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Using Speech Recognition to Teach Reading

Boot Camp feature for Monday, February 12, 2007

Using speech recognition to teach children to read. Bloomberg Boot Camp, a report on today's technology. IBM has launched a two million dollar global grant program to promote literacy among children and adults. And part of the program is the use of the company's Reading Companion literacy technology. IBM vice president Lauren States, who is also co-chair of Black Family Technology Awareness Week…

"Black Family Technology Awareness Week is a program that we've been doing for eight years in partnership with Career Communications to really promote math and science with black children so that they can be competitive for the jobs of the future and also understand how technology impacts quality of life."

The Reading Companion component was added this year. It is Web based software available through schools…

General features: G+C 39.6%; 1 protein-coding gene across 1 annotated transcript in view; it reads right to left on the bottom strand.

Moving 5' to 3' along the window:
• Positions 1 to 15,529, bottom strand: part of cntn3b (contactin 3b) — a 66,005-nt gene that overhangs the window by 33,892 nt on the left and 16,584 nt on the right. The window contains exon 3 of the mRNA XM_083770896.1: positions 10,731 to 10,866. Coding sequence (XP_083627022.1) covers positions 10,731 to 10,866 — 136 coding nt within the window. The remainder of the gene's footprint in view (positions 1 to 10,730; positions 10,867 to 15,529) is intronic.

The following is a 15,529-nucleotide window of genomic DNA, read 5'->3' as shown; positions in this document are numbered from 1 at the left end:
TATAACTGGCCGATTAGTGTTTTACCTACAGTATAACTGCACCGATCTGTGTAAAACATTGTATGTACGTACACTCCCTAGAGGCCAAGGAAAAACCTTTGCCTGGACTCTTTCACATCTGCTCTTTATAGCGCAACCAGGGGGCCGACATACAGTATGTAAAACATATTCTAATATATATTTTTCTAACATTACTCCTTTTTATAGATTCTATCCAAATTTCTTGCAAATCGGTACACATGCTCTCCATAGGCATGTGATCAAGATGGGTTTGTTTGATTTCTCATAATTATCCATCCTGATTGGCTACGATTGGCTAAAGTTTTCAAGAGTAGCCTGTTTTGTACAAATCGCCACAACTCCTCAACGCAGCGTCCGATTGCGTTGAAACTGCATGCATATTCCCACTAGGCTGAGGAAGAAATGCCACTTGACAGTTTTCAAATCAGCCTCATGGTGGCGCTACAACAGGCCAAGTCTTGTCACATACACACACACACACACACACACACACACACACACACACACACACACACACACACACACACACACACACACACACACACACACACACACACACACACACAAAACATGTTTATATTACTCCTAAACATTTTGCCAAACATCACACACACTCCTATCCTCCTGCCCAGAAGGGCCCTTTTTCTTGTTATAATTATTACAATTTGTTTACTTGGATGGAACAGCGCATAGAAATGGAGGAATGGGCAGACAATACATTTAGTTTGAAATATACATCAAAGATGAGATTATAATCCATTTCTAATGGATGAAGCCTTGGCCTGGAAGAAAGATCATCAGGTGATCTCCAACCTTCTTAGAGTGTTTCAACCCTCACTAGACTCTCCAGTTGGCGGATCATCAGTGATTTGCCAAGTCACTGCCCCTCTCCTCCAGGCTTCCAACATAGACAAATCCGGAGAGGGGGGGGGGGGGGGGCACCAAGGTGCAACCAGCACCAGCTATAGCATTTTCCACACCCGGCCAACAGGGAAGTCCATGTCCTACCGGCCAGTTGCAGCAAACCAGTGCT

"It'll read a sentence to you, and you read it back, and the program will tell you how you are doing. So if you did a great job, it'll say that's terrific and go on to the next sentence and continue to help you with your reading skills and pronunciation. And the more proficient you get, the more reading that you do and the less reading that the program does for you. So it really, over the course of time, as the kids' skill improve, becomes a little less interactive and a little more instructive."

A variety of e-books work with the Reading Companion software…which uses the speech recognition technology IBM has been developing for years. Bloomberg Boot Camp, I'm Fred Fishkin.